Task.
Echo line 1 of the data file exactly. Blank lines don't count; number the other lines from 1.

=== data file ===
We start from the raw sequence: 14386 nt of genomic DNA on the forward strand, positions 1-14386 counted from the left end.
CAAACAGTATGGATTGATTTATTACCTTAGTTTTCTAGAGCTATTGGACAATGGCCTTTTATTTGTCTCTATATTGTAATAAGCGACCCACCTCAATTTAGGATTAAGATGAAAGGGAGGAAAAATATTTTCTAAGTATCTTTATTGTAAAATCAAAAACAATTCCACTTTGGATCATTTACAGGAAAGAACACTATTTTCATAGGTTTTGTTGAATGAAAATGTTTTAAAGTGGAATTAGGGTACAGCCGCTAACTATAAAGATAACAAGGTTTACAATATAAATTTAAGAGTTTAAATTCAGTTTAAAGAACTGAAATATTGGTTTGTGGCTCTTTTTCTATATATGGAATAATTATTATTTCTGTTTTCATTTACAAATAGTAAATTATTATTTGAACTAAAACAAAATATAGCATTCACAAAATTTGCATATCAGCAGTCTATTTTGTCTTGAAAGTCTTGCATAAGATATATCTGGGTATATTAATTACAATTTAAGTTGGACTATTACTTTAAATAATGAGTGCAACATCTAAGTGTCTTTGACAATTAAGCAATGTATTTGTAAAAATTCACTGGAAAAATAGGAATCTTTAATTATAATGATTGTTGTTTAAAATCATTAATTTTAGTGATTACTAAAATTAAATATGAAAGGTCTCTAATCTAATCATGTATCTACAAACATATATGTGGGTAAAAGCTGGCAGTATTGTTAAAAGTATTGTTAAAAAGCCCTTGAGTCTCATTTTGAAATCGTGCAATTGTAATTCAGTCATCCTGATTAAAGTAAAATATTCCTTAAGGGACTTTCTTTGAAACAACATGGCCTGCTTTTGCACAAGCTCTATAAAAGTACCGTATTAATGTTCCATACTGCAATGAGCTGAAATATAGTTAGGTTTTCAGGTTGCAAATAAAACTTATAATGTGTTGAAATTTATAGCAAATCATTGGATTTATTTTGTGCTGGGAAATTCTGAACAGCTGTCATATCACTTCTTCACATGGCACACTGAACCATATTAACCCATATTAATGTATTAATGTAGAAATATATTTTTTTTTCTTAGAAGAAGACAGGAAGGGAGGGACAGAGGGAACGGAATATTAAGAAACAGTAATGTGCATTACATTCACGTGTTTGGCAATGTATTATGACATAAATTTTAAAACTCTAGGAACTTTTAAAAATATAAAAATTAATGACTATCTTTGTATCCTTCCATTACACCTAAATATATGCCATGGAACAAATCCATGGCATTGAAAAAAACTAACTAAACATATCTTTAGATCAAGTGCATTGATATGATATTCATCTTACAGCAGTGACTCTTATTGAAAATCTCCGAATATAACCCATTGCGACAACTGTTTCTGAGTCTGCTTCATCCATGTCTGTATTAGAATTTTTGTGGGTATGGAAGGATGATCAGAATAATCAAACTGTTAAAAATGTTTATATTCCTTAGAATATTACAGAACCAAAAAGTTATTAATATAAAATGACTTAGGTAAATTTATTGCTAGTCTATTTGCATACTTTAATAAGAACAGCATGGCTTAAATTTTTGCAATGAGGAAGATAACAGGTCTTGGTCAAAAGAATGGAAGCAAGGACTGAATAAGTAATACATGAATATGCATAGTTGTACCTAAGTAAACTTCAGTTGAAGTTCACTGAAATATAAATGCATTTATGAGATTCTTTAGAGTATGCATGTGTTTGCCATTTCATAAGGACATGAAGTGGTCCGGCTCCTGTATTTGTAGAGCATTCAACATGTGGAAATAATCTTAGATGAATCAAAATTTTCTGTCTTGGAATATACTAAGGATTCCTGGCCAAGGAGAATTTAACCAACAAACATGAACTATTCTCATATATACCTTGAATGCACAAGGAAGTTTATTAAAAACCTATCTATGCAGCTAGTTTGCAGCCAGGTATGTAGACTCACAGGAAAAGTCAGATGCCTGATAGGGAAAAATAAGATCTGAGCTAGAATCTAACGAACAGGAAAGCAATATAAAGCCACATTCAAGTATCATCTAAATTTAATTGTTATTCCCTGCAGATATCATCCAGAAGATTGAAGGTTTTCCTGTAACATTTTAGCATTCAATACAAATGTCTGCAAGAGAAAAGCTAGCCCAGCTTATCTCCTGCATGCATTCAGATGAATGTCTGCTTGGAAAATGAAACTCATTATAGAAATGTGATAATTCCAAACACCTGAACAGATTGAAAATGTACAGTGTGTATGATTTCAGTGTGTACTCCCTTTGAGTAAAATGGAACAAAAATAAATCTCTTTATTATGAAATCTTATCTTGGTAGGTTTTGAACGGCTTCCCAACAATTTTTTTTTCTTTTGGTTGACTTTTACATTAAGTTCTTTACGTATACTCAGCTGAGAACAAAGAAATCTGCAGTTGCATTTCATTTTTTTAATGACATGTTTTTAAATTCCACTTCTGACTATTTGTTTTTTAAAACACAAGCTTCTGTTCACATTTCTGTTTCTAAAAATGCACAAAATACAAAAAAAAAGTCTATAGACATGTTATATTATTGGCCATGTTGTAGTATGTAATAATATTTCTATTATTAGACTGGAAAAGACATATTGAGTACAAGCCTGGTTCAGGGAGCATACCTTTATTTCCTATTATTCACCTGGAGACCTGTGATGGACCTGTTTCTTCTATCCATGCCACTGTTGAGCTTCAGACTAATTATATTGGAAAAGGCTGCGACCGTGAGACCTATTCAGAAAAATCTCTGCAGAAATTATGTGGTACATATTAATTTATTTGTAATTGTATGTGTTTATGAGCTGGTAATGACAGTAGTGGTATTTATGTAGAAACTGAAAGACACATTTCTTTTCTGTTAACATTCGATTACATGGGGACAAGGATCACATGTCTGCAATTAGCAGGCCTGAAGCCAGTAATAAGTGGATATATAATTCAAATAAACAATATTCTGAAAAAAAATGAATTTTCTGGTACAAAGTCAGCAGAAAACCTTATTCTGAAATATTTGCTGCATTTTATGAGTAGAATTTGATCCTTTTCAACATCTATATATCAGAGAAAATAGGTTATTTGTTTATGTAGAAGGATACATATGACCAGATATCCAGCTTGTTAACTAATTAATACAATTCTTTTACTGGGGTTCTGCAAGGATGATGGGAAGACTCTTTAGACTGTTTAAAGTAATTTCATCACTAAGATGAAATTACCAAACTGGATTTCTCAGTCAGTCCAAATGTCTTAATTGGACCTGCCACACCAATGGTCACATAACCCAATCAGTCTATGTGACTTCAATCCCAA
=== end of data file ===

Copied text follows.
We start from the raw sequence: 14386 nt of genomic DNA on the forward strand, positions 1-14386 counted from the left end.